JACQUELINE-BETHEL MOUGOUÉ is Associate Professor of African Cultural Studies at the University of Wisconsin-Madison in the United States with additional affiliations in the Department of History and the Department of Gender & Women’s Studies. Previously, she was an assistant professor of African history at Baylor University in the United States (2013-2019). As a trained historian, Mougoué is particularly interested in how constructions of gender inform performances of the body, religious beliefs, and political ideas in mid-20th century West Africa. Mougoué’s book, Gender, Separatist Politics and Embodied Nationalism in Cameroon received the 2020 Frances Richardson Keller-Sierra Prize and the 2021 Aidoo-Snyder Prize. The Washington Post selected the book for its 2020 summer reading list. Mougoué was selected as one of 15 African women historians shaping understandings of Africa’s historical past by AMAKA magazine in 2022.
Mougoué has guest-edited two scholarly journal issues: “Bodily Practices and Aesthetic Rituals in Twentieth- and Twenty-First-Century Africa” (African Studies Review, 2019) and “Gender and Sexuality in African Futurism” (Feminist Africa, 2021). She has been invited to give plenary talks on her research at various international institutions, including the University of Ghana, Legon, University of Buea (Cameroon), Paris Diderot University (France), the University of Leuven (Belgium), the National University of Ireland, Galway (Republic of Ireland), and Università Cattolica del Sacro Cuore (Italy). Mougoué currently sits on the editorial boards for Feminist Africa, Journal of Women’s History, and Gender & History.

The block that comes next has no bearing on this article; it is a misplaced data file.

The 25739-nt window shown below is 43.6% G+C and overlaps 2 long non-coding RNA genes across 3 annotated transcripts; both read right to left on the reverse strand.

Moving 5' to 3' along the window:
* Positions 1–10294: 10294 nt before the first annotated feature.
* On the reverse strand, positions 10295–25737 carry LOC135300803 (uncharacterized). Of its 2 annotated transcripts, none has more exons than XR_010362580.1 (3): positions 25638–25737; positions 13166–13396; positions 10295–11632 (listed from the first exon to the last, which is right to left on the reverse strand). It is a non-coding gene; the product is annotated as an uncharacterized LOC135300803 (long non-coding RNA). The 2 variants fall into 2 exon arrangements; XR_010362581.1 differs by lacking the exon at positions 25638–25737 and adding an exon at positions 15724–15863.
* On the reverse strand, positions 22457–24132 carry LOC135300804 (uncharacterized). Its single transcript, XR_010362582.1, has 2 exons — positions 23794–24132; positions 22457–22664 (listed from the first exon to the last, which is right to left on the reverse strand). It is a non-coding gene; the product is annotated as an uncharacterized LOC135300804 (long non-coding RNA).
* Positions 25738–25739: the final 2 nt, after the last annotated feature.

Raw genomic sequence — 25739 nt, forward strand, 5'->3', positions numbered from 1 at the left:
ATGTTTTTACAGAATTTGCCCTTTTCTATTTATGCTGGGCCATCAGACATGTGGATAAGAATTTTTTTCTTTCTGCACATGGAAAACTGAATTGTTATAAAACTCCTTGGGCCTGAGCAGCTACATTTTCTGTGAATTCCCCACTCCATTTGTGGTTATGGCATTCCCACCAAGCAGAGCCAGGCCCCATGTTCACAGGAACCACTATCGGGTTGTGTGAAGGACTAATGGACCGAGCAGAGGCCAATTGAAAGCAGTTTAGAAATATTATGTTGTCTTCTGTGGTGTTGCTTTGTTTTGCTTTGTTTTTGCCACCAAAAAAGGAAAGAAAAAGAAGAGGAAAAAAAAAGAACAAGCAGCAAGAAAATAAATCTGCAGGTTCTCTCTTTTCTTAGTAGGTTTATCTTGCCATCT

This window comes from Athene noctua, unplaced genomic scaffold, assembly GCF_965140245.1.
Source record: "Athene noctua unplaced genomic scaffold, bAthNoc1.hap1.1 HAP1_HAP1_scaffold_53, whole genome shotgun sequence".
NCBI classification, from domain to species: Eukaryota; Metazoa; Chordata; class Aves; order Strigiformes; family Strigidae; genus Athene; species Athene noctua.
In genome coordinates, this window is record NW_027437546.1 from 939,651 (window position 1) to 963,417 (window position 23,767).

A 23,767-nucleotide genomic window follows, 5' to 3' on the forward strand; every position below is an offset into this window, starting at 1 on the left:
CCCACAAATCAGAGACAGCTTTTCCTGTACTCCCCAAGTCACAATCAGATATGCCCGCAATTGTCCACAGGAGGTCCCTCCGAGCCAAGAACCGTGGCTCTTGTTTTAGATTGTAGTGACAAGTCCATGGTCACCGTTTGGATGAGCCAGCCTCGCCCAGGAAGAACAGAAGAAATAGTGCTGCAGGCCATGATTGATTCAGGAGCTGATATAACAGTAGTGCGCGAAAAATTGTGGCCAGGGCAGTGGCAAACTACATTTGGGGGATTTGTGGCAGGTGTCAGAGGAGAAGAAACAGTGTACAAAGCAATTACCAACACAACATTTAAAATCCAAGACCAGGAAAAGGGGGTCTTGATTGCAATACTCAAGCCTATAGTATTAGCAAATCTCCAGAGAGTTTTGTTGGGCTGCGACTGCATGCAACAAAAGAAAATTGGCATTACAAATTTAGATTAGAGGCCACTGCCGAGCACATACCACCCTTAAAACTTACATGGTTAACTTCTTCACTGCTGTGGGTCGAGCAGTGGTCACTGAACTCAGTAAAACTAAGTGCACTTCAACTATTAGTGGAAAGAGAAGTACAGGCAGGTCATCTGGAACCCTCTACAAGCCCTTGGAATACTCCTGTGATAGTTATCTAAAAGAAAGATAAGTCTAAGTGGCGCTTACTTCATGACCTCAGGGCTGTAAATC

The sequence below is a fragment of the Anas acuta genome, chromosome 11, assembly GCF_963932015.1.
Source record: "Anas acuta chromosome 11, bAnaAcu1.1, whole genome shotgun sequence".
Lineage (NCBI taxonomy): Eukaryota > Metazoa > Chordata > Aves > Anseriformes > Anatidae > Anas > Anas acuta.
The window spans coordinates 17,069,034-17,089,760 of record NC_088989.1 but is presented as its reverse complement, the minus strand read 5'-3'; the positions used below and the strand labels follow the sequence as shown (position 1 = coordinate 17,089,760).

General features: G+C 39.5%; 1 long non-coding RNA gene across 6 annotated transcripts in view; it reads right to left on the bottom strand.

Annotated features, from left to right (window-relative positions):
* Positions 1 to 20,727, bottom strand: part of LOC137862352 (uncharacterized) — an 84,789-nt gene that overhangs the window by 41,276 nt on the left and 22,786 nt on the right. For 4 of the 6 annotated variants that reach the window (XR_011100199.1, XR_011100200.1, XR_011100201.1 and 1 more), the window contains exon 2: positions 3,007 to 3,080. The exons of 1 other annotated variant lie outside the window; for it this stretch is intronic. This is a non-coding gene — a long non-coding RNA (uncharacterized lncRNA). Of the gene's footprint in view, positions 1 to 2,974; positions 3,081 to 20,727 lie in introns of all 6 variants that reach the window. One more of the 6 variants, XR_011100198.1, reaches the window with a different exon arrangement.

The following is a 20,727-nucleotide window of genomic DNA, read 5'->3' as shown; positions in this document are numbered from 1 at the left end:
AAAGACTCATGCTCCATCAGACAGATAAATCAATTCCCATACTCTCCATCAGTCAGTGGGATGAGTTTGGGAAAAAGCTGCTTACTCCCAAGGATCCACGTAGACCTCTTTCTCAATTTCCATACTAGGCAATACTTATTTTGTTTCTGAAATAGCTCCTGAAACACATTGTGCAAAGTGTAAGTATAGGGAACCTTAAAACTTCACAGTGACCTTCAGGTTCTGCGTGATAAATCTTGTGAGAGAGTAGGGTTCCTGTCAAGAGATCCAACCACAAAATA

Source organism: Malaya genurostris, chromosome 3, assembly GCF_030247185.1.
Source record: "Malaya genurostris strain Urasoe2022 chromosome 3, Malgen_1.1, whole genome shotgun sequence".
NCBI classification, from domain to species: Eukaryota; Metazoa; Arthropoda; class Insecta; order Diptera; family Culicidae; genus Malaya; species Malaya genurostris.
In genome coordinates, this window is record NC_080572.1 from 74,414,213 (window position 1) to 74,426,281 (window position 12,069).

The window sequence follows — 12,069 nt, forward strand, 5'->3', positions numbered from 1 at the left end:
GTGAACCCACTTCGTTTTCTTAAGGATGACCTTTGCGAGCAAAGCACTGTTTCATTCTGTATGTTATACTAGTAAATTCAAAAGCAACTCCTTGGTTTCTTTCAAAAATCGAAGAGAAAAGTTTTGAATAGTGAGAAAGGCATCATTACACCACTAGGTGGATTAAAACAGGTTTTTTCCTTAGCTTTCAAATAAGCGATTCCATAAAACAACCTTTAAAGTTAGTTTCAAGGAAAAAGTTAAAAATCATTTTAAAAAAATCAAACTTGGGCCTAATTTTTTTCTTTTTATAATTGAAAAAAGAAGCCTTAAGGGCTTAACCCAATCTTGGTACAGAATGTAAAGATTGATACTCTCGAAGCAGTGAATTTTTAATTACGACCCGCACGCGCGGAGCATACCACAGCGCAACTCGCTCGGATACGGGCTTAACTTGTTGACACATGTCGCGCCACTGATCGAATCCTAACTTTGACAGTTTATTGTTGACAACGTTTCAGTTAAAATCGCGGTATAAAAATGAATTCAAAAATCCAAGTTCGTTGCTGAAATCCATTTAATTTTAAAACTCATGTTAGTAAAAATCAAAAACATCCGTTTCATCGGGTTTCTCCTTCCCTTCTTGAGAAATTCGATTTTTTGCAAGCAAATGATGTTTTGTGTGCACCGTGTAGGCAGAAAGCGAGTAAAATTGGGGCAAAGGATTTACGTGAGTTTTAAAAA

Mougoué’s second book project, Pan-African Lives, Racial Politics, and Belonging in Africa, expands definitions of the African diaspora and decenters western locales/perspectives. The project focuses on a diverse group of individuals of color—Africans, Black Americans, Persians, and Indians—to explore historical understandings of Africanness and recognize the development of African diasporic experiences amongst global minorities in mid-twentieth century West Africa (1950s-1970s). She is co-editing a volume on the state of scholarship on African feminist history and guest-editing a history journal issue, “First Ladies of Africa: Beyond Femocracy and Wifeism?”
Mougoué currently works with doctoral students in the Department of African Cultural Studies and the Department of History at the University of Wisconsin-Madison and the Department of Social and Cultural Anthropology at the University of Cologne in Germany.